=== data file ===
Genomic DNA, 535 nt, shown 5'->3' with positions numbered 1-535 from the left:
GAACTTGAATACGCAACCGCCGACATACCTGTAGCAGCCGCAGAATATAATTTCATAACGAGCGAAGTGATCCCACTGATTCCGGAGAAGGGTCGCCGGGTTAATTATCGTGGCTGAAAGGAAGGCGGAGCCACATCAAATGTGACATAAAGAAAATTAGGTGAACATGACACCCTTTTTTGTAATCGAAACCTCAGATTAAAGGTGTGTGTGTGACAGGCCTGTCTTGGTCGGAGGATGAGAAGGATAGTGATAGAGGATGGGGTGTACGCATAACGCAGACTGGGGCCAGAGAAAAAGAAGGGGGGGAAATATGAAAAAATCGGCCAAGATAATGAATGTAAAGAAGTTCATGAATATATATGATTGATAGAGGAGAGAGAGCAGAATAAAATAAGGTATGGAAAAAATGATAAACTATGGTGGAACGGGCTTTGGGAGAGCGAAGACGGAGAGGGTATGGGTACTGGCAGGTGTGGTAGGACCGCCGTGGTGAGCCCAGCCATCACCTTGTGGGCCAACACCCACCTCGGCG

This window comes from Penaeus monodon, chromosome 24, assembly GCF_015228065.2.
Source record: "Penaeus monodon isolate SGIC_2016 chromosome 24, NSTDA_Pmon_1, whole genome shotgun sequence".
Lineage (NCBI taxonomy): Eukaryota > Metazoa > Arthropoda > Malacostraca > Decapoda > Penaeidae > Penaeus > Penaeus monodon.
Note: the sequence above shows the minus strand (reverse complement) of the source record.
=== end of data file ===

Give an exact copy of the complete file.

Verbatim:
Genomic DNA, 535 nt, shown 5'->3' with positions numbered 1-535 from the left:
GAACTTGAATACGCAACCGCCGACATACCTGTAGCAGCCGCAGAATATAATTTCATAACGAGCGAAGTGATCCCACTGATTCCGGAGAAGGGTCGCCGGGTTAATTATCGTGGCTGAAAGGAAGGCGGAGCCACATCAAATGTGACATAAAGAAAATTAGGTGAACATGACACCCTTTTTTGTAATCGAAACCTCAGATTAAAGGTGTGTGTGTGACAGGCCTGTCTTGGTCGGAGGATGAGAAGGATAGTGATAGAGGATGGGGTGTACGCATAACGCAGACTGGGGCCAGAGAAAAAGAAGGGGGGGAAATATGAAAAAATCGGCCAAGATAATGAATGTAAAGAAGTTCATGAATATATATGATTGATAGAGGAGAGAGAGCAGAATAAAATAAGGTATGGAAAAAATGATAAACTATGGTGGAACGGGCTTTGGGAGAGCGAAGACGGAGAGGGTATGGGTACTGGCAGGTGTGGTAGGACCGCCGTGGTGAGCCCAGCCATCACCTTGTGGGCCAACACCCACCTCGGCG

This window comes from Penaeus monodon, chromosome 24, assembly GCF_015228065.2.
Source record: "Penaeus monodon isolate SGIC_2016 chromosome 24, NSTDA_Pmon_1, whole genome shotgun sequence".
Lineage (NCBI taxonomy): Eukaryota > Metazoa > Arthropoda > Malacostraca > Decapoda > Penaeidae > Penaeus > Penaeus monodon.
Note: the sequence above shows the minus strand (reverse complement) of the source record.